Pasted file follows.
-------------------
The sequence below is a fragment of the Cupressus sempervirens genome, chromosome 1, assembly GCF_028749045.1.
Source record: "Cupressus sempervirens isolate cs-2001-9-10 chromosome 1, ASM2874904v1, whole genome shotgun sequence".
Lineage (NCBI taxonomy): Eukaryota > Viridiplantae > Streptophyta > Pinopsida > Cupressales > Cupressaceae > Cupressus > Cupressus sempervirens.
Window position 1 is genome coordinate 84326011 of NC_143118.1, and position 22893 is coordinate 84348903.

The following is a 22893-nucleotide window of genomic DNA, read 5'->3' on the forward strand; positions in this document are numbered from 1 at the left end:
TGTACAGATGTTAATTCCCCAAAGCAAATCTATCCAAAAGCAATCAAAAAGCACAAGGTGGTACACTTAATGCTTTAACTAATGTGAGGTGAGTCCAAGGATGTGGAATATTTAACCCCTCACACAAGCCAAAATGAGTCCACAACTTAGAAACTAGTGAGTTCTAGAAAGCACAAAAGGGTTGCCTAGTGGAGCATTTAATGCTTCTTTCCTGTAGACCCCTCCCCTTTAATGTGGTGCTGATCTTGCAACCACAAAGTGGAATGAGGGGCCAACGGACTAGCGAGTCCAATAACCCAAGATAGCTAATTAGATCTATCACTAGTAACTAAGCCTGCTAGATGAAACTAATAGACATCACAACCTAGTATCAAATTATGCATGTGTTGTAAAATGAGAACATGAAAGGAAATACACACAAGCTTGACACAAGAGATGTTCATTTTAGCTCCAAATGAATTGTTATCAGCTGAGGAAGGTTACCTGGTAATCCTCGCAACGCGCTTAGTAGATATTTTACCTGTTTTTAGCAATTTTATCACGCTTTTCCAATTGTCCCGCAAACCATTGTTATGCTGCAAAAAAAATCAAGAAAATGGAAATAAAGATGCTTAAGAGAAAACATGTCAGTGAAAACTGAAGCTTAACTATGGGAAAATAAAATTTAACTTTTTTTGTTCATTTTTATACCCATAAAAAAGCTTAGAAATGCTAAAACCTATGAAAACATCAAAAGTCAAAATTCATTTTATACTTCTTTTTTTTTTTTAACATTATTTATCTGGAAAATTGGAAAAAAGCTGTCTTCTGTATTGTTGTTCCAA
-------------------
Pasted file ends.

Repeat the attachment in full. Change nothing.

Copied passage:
The sequence below is a fragment of the Cupressus sempervirens genome, chromosome 1, assembly GCF_028749045.1.
Source record: "Cupressus sempervirens isolate cs-2001-9-10 chromosome 1, ASM2874904v1, whole genome shotgun sequence".
Lineage (NCBI taxonomy): Eukaryota > Viridiplantae > Streptophyta > Pinopsida > Cupressales > Cupressaceae > Cupressus > Cupressus sempervirens.
Window position 1 is genome coordinate 84326011 of NC_143118.1, and position 22893 is coordinate 84348903.

The following is a 22893-nucleotide window of genomic DNA, read 5'->3' on the forward strand; positions in this document are numbered from 1 at the left end:
TGTACAGATGTTAATTCCCCAAAGCAAATCTATCCAAAAGCAATCAAAAAGCACAAGGTGGTACACTTAATGCTTTAACTAATGTGAGGTGAGTCCAAGGATGTGGAATATTTAACCCCTCACACAAGCCAAAATGAGTCCACAACTTAGAAACTAGTGAGTTCTAGAAAGCACAAAAGGGTTGCCTAGTGGAGCATTTAATGCTTCTTTCCTGTAGACCCCTCCCCTTTAATGTGGTGCTGATCTTGCAACCACAAAGTGGAATGAGGGGCCAACGGACTAGCGAGTCCAATAACCCAAGATAGCTAATTAGATCTATCACTAGTAACTAAGCCTGCTAGATGAAACTAATAGACATCACAACCTAGTATCAAATTATGCATGTGTTGTAAAATGAGAACATGAAAGGAAATACACACAAGCTTGACACAAGAGATGTTCATTTTAGCTCCAAATGAATTGTTATCAGCTGAGGAAGGTTACCTGGTAATCCTCGCAACGCGCTTAGTAGATATTTTACCTGTTTTTAGCAATTTTATCACGCTTTTCCAATTGTCCCGCAAACCATTGTTATGCTGCAAAAAAAATCAAGAAAATGGAAATAAAGATGCTTAAGAGAAAACATGTCAGTGAAAACTGAAGCTTAACTATGGGAAAATAAAATTTAACTTTTTTTGTTCATTTTTATACCCATAAAAAAGCTTAGAAATGCTAAAACCTATGAAAACATCAAAAGTCAAAATTCATTTTATACTTCTTTTTTTTTTTTAACATTATTTATCTGGAAAATTGGAAAAAAGCTGTCTTCTGTATTGTTGTTCCAA